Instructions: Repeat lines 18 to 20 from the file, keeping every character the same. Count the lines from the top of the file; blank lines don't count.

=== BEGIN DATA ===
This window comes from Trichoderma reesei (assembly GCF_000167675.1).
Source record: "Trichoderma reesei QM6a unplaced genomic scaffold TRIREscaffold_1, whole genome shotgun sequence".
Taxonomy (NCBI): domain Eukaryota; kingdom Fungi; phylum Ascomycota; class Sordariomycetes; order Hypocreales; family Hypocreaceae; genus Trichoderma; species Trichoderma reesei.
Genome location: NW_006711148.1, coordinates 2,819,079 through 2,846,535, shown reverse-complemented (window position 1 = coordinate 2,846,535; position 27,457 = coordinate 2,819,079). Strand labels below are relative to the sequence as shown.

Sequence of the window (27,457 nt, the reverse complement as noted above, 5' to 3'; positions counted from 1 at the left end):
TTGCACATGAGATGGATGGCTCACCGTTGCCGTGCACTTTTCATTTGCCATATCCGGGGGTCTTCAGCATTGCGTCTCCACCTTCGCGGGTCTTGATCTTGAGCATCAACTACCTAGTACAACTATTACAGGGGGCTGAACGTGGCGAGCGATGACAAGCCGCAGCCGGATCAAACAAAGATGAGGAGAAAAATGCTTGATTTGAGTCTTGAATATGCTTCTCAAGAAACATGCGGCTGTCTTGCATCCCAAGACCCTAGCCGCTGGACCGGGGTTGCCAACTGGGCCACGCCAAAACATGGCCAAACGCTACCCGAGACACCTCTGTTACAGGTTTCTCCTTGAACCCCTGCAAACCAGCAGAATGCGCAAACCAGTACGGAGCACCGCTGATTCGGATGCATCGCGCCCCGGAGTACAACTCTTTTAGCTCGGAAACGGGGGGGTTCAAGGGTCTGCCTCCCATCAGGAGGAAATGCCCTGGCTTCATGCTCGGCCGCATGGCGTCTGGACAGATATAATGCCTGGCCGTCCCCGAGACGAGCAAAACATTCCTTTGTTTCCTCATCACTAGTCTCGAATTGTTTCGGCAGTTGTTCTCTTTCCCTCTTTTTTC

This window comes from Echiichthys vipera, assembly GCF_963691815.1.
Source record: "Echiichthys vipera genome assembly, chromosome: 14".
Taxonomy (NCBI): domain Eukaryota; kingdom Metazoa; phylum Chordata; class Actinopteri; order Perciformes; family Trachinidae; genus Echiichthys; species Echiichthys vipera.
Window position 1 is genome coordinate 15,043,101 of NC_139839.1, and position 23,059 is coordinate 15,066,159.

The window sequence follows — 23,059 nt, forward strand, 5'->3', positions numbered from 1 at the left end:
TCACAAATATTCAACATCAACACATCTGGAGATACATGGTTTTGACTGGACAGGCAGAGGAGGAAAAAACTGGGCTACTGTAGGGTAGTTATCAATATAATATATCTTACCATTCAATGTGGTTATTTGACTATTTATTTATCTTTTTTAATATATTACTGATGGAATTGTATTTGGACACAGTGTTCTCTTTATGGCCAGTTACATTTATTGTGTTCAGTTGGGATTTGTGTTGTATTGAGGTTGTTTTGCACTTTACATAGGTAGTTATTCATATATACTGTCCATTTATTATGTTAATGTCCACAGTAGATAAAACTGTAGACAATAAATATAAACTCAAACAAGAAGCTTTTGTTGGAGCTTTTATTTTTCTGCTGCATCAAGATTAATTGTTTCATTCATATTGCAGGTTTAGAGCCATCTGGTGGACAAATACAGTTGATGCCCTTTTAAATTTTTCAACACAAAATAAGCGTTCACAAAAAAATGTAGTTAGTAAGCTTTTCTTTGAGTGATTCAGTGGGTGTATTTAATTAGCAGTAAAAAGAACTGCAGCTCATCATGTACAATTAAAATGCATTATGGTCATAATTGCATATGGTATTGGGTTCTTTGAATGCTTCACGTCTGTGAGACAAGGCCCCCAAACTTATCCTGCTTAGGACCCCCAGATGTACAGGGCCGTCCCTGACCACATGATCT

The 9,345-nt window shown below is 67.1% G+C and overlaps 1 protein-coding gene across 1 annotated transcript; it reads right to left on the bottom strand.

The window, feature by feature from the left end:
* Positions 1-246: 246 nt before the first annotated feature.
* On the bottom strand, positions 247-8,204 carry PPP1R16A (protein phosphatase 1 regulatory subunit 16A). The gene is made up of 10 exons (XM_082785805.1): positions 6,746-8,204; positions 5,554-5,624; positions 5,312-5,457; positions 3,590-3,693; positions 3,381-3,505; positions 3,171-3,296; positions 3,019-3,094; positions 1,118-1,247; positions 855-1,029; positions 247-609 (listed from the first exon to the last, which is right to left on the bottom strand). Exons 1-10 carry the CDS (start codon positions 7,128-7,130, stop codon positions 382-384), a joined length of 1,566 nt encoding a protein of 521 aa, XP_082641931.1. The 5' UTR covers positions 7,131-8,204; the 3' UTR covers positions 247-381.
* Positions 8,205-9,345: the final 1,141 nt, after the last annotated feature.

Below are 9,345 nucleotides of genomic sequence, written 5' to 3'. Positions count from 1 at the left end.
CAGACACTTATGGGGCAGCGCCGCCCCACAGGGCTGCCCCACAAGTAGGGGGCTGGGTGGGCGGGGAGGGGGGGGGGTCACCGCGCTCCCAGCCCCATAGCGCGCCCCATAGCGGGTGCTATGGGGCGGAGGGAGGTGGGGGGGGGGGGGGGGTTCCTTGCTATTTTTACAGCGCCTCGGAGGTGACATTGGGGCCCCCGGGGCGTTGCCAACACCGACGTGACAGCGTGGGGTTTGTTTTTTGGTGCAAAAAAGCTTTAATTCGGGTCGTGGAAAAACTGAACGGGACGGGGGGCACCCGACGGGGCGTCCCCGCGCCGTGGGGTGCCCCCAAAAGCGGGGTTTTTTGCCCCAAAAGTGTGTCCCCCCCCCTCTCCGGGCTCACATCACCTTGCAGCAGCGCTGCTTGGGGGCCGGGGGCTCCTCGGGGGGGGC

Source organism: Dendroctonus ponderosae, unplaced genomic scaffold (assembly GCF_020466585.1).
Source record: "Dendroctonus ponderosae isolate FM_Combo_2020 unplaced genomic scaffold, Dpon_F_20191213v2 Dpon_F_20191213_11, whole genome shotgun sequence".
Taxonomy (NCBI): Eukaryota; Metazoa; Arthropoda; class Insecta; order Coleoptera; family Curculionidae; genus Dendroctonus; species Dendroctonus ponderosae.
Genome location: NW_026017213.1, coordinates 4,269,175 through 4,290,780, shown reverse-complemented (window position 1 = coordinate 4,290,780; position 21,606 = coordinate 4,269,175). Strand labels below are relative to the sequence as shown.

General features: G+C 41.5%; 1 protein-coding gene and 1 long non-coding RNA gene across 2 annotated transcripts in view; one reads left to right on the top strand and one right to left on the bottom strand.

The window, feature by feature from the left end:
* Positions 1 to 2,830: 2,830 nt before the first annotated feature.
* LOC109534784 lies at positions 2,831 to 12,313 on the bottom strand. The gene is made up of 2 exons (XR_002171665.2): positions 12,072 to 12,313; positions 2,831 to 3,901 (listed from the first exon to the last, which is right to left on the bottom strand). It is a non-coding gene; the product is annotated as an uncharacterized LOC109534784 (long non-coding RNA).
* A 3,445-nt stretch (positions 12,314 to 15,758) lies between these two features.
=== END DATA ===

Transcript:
Below are 9,345 nucleotides of genomic sequence, written 5' to 3'. Positions count from 1 at the left end.
CAGACACTTATGGGGCAGCGCCGCCCCACAGGGCTGCCCCACAAGTAGGGGGCTGGGTGGGCGGGGAGGGGGGGGGGTCACCGCGCTCCCAGCCCCATAGCGCGCCCCATAGCGGGTGCTATGGGGCGGAGGGAGGTGGGGGGGGGGGGGGGGTTCCTTGCTATTTTTACAGCGCCTCGGAGGTGACATTGGGGCCCCCGGGGCGTTGCCAACACCGACGTGACAGCGTGGGGTTTGTTTTTTGGTGCAAAAAAGCTTTAATTCGGGTCGTGGAAAAACTGAACGGGACGGGGGGCACCCGACGGGGCGTCCCCGCGCCGTGGGGTGCCCCCAAAAGCGGGGTTTTTTGCCCCAAAAGTGTGTCCCCCCCCCTCTCCGGGCTCACATCACCTTGCAGCAGCGCTGCTTGGGGGCCGGGGGCTCCTCGGGGGGGGC

Source organism: Dendroctonus ponderosae, unplaced genomic scaffold (assembly GCF_020466585.1).